The experiences of the first years of new teachers’ professional lives are critical to their decisions about embracing or leaving the teaching profession. Writ large, these experiences have the potential to either underpin or undermine the growth and development of the teaching profession. This book offers a research-based account of beginning teachers’ experiences, told from their own perspectives and often in their own words.
Read alsoImmanent Distance
In these essays, Bruce Bond interrogates the commonly accepted notion that all poetry since modernism tends toward one of two traditions: that of a more architectural sensibility with its resistance to metaphysics, and that of a latter-day Romantic sensibility, which finds its authority in a metaphysics authenticated by the individual…
Beginning Teaching: Stories from the Classroom provides valuable source material to inform teacher education practices. The authors draw on more than 20 years of research on the professional learning, retention and attrition of beginning teachers to provide evocative illustrations of the challenges and successes that occur in the early years of teaching. The compelling and coherent narratives will appeal not only to student and graduate teachers but also to program designers, coaches and senior managers in schools. Above all, the book speaks to teacher educators in the hope that the experiences discussed here will suggest ways of supporting student teachers to grow and flourish once they launch their careers in the profession.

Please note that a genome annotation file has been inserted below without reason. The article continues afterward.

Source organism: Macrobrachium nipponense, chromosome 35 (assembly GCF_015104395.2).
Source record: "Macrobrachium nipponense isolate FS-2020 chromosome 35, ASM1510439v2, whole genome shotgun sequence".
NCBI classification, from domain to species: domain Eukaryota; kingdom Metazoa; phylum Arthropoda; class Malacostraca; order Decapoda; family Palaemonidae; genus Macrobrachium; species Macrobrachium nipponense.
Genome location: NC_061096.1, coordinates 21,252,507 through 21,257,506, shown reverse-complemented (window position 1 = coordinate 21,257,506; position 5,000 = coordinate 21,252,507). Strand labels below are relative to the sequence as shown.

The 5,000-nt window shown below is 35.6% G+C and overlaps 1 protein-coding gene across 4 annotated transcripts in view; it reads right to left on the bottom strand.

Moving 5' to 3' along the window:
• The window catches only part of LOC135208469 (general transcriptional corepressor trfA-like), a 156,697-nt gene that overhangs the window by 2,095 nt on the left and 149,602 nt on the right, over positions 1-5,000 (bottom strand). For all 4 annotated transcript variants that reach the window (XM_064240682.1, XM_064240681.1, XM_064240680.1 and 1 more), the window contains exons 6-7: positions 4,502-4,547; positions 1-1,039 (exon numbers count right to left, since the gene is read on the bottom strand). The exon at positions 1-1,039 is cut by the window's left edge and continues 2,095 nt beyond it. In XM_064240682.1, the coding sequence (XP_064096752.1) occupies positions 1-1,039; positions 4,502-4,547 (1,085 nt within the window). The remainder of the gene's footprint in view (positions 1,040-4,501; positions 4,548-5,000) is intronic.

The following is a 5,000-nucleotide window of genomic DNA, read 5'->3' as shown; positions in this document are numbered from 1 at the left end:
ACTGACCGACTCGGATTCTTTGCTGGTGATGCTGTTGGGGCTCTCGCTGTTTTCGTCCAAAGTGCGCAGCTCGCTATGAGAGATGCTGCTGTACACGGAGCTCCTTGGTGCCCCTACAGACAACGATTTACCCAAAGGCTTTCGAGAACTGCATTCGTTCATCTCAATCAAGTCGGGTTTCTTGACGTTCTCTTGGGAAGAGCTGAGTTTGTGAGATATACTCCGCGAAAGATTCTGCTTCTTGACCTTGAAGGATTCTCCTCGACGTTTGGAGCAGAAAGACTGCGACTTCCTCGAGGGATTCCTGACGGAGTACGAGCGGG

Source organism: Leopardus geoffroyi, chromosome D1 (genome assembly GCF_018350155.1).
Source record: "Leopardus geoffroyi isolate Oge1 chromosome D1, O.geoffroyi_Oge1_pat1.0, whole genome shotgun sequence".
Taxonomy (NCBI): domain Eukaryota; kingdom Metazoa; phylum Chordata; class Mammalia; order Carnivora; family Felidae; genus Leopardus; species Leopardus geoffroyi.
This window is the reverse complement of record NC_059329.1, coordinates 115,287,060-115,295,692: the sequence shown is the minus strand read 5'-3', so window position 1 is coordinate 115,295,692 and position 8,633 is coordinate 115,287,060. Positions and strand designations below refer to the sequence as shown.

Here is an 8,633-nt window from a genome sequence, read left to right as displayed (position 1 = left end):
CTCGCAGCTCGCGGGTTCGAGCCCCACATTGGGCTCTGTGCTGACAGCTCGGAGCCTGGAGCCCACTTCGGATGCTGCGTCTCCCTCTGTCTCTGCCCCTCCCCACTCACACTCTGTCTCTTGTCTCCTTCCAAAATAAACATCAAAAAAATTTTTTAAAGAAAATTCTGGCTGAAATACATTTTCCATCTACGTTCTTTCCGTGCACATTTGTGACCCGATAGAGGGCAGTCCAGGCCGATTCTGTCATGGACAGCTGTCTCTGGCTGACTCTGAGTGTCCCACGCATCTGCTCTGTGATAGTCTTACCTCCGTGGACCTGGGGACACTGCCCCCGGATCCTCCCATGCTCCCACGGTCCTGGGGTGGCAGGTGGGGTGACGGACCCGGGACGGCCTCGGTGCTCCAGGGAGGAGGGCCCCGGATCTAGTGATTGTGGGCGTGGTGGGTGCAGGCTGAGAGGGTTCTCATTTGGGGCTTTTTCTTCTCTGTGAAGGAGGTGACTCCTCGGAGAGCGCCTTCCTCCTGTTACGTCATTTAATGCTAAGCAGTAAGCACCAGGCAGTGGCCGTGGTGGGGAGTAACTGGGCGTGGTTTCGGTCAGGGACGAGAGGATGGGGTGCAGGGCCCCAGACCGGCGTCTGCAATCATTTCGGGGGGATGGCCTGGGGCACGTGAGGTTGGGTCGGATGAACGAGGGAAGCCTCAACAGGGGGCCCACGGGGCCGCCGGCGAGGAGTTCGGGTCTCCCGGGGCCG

These evocative stories express beginning teachers’ anguish and elation and also provide testimony to their resilience and perseverance in an altruistic profession. The analysis and interpretation of their stories will challenge and uplift; inspire and shame; give cause for celebration and melancholy; generate empathy and provoke introspection. Above all else, these stories call for change.